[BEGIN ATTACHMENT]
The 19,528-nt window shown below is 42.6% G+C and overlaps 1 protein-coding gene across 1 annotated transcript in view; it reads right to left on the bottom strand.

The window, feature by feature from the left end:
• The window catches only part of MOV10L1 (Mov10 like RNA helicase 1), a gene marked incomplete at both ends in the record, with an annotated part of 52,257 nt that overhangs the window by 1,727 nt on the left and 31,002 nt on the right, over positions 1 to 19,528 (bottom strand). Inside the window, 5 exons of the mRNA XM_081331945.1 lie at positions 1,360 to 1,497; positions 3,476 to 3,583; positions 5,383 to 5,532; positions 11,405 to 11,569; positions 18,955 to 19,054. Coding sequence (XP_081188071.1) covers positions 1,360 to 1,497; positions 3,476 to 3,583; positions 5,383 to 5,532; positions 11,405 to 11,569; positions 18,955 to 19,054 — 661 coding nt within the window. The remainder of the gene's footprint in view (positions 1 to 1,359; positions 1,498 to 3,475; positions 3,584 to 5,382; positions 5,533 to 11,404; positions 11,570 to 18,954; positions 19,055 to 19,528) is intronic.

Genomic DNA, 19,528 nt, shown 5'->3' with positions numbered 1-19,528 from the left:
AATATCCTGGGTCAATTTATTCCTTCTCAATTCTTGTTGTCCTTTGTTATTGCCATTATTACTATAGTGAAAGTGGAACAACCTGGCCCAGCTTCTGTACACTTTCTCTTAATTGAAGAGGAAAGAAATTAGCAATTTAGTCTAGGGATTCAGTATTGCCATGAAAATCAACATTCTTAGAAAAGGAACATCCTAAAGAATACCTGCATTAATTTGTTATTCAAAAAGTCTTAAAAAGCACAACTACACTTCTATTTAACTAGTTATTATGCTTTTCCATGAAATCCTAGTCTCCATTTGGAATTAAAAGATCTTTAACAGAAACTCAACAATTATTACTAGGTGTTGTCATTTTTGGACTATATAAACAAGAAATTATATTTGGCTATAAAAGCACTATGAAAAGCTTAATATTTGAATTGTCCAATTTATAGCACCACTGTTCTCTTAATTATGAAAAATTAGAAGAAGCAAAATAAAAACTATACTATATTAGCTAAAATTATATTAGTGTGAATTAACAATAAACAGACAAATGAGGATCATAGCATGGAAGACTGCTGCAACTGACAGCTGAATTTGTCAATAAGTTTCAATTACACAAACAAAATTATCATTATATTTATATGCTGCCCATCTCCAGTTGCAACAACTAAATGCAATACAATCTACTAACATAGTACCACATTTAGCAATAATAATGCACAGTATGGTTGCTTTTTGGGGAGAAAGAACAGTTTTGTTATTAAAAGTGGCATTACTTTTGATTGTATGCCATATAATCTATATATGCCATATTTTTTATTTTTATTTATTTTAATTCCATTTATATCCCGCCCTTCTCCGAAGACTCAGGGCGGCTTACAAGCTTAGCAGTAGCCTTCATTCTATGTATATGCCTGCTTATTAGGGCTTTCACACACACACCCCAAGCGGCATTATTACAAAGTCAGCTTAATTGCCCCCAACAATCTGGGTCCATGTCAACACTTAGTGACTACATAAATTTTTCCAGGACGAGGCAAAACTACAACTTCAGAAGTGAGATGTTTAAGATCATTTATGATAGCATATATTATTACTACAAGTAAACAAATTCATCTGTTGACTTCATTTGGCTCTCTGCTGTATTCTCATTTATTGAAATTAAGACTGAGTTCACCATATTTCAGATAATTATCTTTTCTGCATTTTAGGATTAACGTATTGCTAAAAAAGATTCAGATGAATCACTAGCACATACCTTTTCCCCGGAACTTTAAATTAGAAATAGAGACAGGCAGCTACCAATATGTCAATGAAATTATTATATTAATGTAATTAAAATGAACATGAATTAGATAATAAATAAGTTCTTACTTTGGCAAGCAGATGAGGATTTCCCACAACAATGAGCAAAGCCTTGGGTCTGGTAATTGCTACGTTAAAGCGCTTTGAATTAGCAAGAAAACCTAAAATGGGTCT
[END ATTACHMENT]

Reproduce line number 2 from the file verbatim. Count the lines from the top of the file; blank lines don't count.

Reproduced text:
The window, feature by feature from the left end: